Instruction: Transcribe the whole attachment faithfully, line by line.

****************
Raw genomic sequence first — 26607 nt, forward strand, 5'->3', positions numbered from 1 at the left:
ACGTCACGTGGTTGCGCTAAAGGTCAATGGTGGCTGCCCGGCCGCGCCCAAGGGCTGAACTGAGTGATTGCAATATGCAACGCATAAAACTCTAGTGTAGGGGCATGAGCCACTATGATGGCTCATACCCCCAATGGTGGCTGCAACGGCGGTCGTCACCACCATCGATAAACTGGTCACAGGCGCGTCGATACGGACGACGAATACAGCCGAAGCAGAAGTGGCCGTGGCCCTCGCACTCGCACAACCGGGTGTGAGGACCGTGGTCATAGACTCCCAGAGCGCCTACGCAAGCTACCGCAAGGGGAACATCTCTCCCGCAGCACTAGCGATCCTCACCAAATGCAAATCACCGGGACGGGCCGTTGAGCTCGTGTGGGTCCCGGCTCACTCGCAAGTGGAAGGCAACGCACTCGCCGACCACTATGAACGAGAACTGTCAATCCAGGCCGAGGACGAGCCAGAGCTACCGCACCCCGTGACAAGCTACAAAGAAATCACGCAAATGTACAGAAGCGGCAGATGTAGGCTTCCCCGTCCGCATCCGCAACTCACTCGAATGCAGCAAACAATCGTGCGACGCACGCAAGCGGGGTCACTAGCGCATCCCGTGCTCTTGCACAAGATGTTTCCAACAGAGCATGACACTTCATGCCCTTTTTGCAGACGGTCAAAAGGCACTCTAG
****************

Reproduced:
Raw genomic sequence first — 26607 nt, forward strand, 5'->3', positions numbered from 1 at the left:
ACGTCACGTGGTTGCGCTAAAGGTCAATGGTGGCTGCCCGGCCGCGCCCAAGGGCTGAACTGAGTGATTGCAATATGCAACGCATAAAACTCTAGTGTAGGGGCATGAGCCACTATGATGGCTCATACCCCCAATGGTGGCTGCAACGGCGGTCGTCACCACCATCGATAAACTGGTCACAGGCGCGTCGATACGGACGACGAATACAGCCGAAGCAGAAGTGGCCGTGGCCCTCGCACTCGCACAACCGGGTGTGAGGACCGTGGTCATAGACTCCCAGAGCGCCTACGCAAGCTACCGCAAGGGGAACATCTCTCCCGCAGCACTAGCGATCCTCACCAAATGCAAATCACCGGGACGGGCCGTTGAGCTCGTGTGGGTCCCGGCTCACTCGCAAGTGGAAGGCAACGCACTCGCCGACCACTATGAACGAGAACTGTCAATCCAGGCCGAGGACGAGCCAGAGCTACCGCACCCCGTGACAAGCTACAAAGAAATCACGCAAATGTACAGAAGCGGCAGATGTAGGCTTCCCCGTCCGCATCCGCAACTCACTCGAATGCAGCAAACAATCGTGCGACGCACGCAAGCGGGGTCACTAGCGCATCCCGTGCTCTTGCACAAGATGTTTCCAACAGAGCATGACACTTCATGCCCTTTTTGCAGACGGTCAAAAGGCACTCTAG